Roasted squash is wonderful in soups and salads, but it’s delicious served on its own as well. This Japanese-inspired side dish flavors kabocha squash with a mixture of soy sauce and butter, a popular savory/nutty combination in Japan. A dusting of the Japanese seven-spice blend shichimi togarashi lends a mild but noticeable kick.
For a more conservative, traditionally Western take on roasted squash, this recipe swaps out the soy-sauce-and-butter treatment for a tart glaze of balsamic vinegar and olive oil. We roast the glazed chunks of acorn squash along with shallots and fresh rosemary for extra flavor.
Pasta may not be your first thought for a Thanksgiving starter or side, but why not? Everyone loves the stuff, and this recipe—which pairs small pasta shapes with a brown butter sauce, sautéed squash, and a handful of fragrant sage—is impossible to say no to on any occasion. The sauce is a snap to make: Once you’ve browned the butter, just mix in starchy pasta water to form a creamy emulsion.
I know, I know—making your own filled pasta from scratch on Thanksgiving Day doesn’t sound particularly realistic. Fortunately, these ravioli, packed with a creamy blend of butternut squash, chopped onion, fresh-squeezed orange juice, and blue cheese, freeze beautifully, so you can make them well ahead of the festivities. If the blue cheese feels too aggressive for your Thanksgiving crowd, feel free to replace it with goat cheese.
Tradition, schmadition: Lasagna on Thanksgiving is no more classic than other pasta dishes, but it’s comforting and homey, and it makes a fantastic main dish for a vegetarian holiday meal. This version is especially appropriate, as it’s bursting with fall flavors, including squash, apple, and sage. You can use either kabocha squash or sugar pumpkin here—we purée some of it with cream cheese and sauté the rest in butter before layering it all with soaked no-boil noodles and a Gruyère sauce.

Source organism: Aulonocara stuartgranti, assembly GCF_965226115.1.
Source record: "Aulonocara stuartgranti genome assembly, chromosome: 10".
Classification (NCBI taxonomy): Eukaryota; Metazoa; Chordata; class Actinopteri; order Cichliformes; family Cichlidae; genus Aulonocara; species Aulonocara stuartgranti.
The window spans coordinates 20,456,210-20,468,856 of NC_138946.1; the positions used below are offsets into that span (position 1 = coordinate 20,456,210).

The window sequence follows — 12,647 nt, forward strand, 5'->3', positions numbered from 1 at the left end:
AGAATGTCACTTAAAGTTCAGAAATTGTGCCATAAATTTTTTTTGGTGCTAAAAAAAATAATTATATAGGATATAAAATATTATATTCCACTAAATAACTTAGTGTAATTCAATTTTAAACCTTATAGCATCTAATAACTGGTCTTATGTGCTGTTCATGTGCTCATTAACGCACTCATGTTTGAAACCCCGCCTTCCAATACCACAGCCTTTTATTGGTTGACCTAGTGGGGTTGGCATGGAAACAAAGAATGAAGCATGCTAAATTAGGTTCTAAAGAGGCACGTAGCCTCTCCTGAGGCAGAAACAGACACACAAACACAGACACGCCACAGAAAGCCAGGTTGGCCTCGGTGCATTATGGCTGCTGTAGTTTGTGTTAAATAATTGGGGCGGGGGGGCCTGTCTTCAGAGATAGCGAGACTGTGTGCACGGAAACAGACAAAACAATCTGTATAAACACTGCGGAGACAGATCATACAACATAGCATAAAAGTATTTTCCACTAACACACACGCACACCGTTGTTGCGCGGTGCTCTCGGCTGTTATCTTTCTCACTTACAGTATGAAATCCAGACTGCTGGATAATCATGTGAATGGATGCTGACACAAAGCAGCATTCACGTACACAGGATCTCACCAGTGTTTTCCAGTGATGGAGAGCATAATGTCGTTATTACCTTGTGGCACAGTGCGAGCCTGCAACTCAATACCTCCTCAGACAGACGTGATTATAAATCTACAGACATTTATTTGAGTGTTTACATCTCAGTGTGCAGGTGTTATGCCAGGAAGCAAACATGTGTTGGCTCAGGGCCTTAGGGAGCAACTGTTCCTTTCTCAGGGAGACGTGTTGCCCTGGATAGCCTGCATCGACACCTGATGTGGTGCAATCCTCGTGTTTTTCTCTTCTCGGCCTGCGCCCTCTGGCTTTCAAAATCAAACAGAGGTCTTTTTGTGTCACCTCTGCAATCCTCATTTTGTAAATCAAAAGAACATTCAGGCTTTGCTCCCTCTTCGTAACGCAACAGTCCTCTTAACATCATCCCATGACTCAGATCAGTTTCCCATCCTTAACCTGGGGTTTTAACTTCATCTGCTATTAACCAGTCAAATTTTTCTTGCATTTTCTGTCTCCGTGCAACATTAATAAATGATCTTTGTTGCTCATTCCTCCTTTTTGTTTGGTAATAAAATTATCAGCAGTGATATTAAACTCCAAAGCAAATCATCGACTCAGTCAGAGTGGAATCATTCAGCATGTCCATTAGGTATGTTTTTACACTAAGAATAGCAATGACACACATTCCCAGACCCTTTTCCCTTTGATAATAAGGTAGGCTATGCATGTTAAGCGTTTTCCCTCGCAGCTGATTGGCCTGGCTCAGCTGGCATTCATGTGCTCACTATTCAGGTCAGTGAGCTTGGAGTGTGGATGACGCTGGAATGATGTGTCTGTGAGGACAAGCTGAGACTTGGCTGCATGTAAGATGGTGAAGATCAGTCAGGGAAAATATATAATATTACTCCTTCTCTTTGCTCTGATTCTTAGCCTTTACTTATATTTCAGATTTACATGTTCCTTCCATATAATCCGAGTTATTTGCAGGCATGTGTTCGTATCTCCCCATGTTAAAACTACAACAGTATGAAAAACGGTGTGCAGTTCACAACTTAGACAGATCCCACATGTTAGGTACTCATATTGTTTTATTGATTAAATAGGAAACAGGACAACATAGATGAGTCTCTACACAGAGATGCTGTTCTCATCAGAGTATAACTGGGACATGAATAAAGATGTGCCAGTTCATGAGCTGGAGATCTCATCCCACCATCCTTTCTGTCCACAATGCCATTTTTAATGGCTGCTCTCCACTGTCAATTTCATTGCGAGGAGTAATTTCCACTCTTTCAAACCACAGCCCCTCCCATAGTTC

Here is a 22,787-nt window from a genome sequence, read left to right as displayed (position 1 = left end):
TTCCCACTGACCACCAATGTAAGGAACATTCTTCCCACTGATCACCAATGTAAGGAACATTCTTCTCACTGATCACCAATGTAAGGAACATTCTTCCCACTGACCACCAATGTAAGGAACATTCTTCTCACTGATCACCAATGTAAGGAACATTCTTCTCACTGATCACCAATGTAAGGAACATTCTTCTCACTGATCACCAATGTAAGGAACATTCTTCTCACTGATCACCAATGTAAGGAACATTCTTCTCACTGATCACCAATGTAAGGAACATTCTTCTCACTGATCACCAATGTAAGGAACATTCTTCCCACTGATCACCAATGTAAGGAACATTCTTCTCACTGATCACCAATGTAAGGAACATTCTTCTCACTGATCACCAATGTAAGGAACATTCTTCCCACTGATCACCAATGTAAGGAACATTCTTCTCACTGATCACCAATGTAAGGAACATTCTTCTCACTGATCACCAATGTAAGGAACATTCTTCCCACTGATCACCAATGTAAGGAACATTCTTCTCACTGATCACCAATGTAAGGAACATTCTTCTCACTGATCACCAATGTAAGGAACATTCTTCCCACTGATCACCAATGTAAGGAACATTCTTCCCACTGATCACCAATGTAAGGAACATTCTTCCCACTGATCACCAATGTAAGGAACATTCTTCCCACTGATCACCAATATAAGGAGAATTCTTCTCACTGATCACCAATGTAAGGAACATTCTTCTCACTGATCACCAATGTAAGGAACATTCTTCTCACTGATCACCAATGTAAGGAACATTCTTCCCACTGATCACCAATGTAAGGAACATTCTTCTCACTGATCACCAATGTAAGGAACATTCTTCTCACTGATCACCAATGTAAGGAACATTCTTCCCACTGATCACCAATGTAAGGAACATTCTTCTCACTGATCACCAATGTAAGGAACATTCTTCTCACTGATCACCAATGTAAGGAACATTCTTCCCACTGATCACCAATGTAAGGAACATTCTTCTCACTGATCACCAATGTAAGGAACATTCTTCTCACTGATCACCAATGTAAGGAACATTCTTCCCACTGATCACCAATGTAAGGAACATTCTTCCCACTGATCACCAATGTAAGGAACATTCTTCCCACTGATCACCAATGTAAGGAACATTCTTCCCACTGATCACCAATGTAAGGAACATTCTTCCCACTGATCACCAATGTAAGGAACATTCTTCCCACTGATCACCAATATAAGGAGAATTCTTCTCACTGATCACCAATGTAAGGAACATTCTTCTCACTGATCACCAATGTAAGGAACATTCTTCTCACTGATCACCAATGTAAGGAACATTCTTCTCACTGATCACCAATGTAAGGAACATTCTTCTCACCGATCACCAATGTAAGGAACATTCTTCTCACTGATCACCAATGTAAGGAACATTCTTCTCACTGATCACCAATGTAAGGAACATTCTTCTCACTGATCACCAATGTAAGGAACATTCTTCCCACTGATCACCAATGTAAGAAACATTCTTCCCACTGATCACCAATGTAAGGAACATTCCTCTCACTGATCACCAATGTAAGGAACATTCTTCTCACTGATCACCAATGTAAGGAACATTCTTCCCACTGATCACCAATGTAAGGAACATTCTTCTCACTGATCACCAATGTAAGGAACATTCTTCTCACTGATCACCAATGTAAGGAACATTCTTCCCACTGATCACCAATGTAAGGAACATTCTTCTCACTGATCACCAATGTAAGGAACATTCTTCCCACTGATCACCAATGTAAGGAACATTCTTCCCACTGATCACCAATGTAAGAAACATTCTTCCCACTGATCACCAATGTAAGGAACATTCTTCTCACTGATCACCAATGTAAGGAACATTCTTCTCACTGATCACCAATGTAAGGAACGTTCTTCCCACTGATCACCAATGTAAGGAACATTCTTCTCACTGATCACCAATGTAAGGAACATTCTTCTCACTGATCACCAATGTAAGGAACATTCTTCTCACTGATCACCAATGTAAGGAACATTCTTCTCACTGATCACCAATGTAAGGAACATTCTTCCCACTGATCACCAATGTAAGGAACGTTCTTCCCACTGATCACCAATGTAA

There’s no actual pasta in this dish—we make it “carbonara” by flavoring it with all the ingredients you’d find in that namesake, including egg, crispy pork, grated cheeses, and black pepper. Rather than cook them all together, we build the dish in layers, topping roasted squash with a warm pork fat and olive oil vinaigrette, cheese, and crumbled hard-boiled egg yolks.
Risotto is known as a time-consuming dish, but using a pressure cooker makes it remarkably easy, not to mention hands-off. You can flavor risotto any way you like, but for a seasonal Thanksgiving dish, it’s hard to beat this version, made with roasted butternut squash and apple, brown butter, and sage. We also sneak in a touch of miso to amplify the risotto’s savoriness.
We’re of the mind that Thanksgiving dinner shouldn’t just taste good—whenever possible, it ought to look good, too. If you’re in the market for a hearty vegetarian centerpiece that also makes a lovely presentation, whole stuffed acorn squash is a perfect choice. Here, we fill the squashes with white and wild rice, dried cranberries, toasted pecans, and ricotta salata. On any ordinary night, one of these alone might suffice for dinner; on Thanksgiving, cut them into slices so folks can save room for other dishes.
If you’re cooking one of our recipes involving pumpkin, you’re bound to end up with a ton of seeds on your hands. You could throw them out—or you could roast them with a little oil, salt, and pepper to make the perfect crunchy snack. Even better, try spiffing them up with one of our nine seasoning combinations, including garlic and Parmesan, honey mustard and thyme, and soy and furikake.
This post may contain links to Amazon or other partners; your purchases via these links can benefit Serious Eats. Read more about our affiliate linking policy.